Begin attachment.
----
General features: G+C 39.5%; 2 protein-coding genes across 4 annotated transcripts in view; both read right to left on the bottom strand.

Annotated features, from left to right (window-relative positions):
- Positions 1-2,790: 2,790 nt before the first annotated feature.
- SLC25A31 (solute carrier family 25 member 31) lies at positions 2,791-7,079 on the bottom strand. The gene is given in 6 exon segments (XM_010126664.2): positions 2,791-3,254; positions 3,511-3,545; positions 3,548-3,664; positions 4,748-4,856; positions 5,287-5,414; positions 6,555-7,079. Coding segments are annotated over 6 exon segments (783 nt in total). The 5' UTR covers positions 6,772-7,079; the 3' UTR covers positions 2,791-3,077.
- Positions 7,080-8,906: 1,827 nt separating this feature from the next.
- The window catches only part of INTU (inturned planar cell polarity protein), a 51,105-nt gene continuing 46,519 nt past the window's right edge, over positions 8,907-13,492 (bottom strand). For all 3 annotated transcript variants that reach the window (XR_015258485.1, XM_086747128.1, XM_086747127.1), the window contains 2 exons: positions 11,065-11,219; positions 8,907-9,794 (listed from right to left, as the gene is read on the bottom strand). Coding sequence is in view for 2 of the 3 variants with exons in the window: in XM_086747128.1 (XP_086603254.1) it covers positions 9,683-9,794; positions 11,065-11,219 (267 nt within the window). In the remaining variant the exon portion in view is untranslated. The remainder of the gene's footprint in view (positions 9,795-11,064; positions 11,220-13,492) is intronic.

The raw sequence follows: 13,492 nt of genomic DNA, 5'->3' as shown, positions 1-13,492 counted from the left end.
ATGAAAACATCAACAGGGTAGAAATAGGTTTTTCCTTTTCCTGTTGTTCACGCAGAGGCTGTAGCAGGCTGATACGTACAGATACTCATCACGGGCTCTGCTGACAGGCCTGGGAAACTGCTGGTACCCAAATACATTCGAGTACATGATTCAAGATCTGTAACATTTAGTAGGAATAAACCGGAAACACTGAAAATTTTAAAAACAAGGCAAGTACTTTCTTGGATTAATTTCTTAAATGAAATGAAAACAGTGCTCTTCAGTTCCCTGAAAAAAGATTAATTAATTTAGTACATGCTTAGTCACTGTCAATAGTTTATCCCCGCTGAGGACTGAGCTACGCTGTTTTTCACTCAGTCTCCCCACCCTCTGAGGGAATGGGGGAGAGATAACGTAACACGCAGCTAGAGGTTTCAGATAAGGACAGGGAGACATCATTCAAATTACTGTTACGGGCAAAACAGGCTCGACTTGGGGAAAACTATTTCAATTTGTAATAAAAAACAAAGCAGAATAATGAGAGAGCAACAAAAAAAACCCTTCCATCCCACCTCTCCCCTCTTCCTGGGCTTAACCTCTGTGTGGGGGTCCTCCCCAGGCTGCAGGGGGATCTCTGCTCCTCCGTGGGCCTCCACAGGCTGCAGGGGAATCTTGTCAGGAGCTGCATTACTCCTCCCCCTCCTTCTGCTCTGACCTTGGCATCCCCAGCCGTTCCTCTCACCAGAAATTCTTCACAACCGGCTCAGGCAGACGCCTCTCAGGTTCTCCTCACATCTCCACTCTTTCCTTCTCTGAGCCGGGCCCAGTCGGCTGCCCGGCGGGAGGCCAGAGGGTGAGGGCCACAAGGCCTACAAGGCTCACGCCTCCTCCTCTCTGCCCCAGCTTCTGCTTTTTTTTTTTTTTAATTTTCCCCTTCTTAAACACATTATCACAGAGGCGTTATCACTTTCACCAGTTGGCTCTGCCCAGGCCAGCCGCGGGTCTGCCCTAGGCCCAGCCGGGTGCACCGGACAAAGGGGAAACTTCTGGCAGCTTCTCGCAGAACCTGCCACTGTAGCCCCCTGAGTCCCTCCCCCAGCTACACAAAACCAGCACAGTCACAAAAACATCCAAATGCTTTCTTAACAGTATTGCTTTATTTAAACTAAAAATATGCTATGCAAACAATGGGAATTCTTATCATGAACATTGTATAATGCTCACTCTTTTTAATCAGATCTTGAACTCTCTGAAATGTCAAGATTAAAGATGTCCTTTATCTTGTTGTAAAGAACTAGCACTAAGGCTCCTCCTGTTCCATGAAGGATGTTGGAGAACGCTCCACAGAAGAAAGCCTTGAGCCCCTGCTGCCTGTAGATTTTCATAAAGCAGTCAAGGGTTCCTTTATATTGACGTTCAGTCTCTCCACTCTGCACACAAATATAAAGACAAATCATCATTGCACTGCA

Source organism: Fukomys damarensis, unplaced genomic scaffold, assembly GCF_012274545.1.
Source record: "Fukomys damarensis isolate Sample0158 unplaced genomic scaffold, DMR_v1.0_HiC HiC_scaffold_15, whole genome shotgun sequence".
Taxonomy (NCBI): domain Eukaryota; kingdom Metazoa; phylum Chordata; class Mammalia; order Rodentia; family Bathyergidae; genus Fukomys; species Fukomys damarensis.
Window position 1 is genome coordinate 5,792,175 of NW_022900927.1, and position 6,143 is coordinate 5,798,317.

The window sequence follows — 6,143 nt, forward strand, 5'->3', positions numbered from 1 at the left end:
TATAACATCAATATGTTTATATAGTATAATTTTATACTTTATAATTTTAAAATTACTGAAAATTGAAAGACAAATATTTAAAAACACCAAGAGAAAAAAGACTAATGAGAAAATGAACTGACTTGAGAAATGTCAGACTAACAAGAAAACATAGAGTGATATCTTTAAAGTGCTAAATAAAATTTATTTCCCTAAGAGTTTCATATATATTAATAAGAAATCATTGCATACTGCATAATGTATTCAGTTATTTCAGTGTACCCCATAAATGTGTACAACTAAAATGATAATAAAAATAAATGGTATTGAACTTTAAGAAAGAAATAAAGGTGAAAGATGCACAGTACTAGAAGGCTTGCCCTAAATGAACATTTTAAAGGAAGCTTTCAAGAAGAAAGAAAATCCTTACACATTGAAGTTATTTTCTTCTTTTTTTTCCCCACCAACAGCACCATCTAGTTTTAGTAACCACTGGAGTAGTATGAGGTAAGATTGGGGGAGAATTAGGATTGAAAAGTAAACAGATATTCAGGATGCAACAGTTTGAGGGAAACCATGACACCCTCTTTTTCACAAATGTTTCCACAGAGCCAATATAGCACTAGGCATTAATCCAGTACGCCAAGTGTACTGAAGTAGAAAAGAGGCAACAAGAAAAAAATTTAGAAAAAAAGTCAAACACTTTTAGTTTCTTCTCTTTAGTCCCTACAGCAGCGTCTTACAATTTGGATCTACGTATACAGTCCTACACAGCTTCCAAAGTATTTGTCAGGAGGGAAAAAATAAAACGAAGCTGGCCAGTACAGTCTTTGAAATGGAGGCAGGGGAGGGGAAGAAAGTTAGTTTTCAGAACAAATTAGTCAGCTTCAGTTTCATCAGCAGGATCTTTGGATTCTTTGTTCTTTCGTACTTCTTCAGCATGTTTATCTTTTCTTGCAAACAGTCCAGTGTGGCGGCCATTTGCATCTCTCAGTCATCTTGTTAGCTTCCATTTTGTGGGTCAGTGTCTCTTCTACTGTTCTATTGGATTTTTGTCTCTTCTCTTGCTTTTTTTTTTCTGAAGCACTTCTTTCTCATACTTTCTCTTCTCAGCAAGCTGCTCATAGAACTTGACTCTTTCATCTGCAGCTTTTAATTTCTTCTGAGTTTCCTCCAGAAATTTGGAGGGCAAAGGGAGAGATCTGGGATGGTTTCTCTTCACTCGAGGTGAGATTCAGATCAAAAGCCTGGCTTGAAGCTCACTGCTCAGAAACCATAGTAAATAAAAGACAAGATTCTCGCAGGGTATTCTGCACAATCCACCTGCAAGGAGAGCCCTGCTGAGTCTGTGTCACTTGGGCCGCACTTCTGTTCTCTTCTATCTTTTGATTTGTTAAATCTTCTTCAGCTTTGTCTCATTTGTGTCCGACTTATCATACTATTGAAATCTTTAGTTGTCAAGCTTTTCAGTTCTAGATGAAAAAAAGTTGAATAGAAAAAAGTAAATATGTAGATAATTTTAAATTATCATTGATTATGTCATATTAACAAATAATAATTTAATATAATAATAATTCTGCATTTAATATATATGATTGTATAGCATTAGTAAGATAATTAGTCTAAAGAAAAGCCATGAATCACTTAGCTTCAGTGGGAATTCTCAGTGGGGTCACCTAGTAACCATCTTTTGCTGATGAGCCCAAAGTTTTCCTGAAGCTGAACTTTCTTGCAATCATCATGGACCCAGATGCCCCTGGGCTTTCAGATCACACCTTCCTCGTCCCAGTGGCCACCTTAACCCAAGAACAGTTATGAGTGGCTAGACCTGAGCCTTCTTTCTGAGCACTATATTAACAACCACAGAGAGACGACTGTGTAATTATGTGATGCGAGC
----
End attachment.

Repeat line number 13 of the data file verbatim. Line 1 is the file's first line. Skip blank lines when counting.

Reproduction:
The window sequence follows — 6,143 nt, forward strand, 5'->3', positions numbered from 1 at the left end: